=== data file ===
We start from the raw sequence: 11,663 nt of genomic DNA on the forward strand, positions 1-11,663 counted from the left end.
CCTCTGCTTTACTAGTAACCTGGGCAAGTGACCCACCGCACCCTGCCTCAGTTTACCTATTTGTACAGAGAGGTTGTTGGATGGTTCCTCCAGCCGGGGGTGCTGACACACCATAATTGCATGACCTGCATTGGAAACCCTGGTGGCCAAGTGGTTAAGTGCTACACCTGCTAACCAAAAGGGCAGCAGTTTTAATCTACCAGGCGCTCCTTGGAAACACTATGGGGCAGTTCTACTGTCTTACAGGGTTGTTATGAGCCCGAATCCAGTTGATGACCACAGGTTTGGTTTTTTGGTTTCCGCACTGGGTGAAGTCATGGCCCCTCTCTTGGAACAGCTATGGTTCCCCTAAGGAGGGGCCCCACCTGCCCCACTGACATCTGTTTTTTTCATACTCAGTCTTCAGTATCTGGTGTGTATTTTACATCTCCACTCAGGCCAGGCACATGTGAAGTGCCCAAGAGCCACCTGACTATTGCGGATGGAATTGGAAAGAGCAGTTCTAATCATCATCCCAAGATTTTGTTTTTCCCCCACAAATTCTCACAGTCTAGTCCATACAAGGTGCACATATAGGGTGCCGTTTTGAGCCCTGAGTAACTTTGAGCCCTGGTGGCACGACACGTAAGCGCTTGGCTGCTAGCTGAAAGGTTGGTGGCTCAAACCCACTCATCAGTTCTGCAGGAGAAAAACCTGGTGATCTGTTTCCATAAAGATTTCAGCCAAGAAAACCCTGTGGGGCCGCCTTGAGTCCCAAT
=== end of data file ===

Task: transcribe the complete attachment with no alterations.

We start from the raw sequence: 11,663 nt of genomic DNA on the forward strand, positions 1-11,663 counted from the left end.
CCTCTGCTTTACTAGTAACCTGGGCAAGTGACCCACCGCACCCTGCCTCAGTTTACCTATTTGTACAGAGAGGTTGTTGGATGGTTCCTCCAGCCGGGGGTGCTGACACACCATAATTGCATGACCTGCATTGGAAACCCTGGTGGCCAAGTGGTTAAGTGCTACACCTGCTAACCAAAAGGGCAGCAGTTTTAATCTACCAGGCGCTCCTTGGAAACACTATGGGGCAGTTCTACTGTCTTACAGGGTTGTTATGAGCCCGAATCCAGTTGATGACCACAGGTTTGGTTTTTTGGTTTCCGCACTGGGTGAAGTCATGGCCCCTCTCTTGGAACAGCTATGGTTCCCCTAAGGAGGGGCCCCACCTGCCCCACTGACATCTGTTTTTTTCATACTCAGTCTTCAGTATCTGGTGTGTATTTTACATCTCCACTCAGGCCAGGCACATGTGAAGTGCCCAAGAGCCACCTGACTATTGCGGATGGAATTGGAAAGAGCAGTTCTAATCATCATCCCAAGATTTTGTTTTTCCCCCACAAATTCTCACAGTCTAGTCCATACAAGGTGCACATATAGGGTGCCGTTTTGAGCCCTGAGTAACTTTGAGCCCTGGTGGCACGACACGTAAGCGCTTGGCTGCTAGCTGAAAGGTTGGTGGCTCAAACCCACTCATCAGTTCTGCAGGAGAAAAACCTGGTGATCTGTTTCCATAAAGATTTCAGCCAAGAAAACCCTGTGGGGCCGCCTTGAGTCCCAAT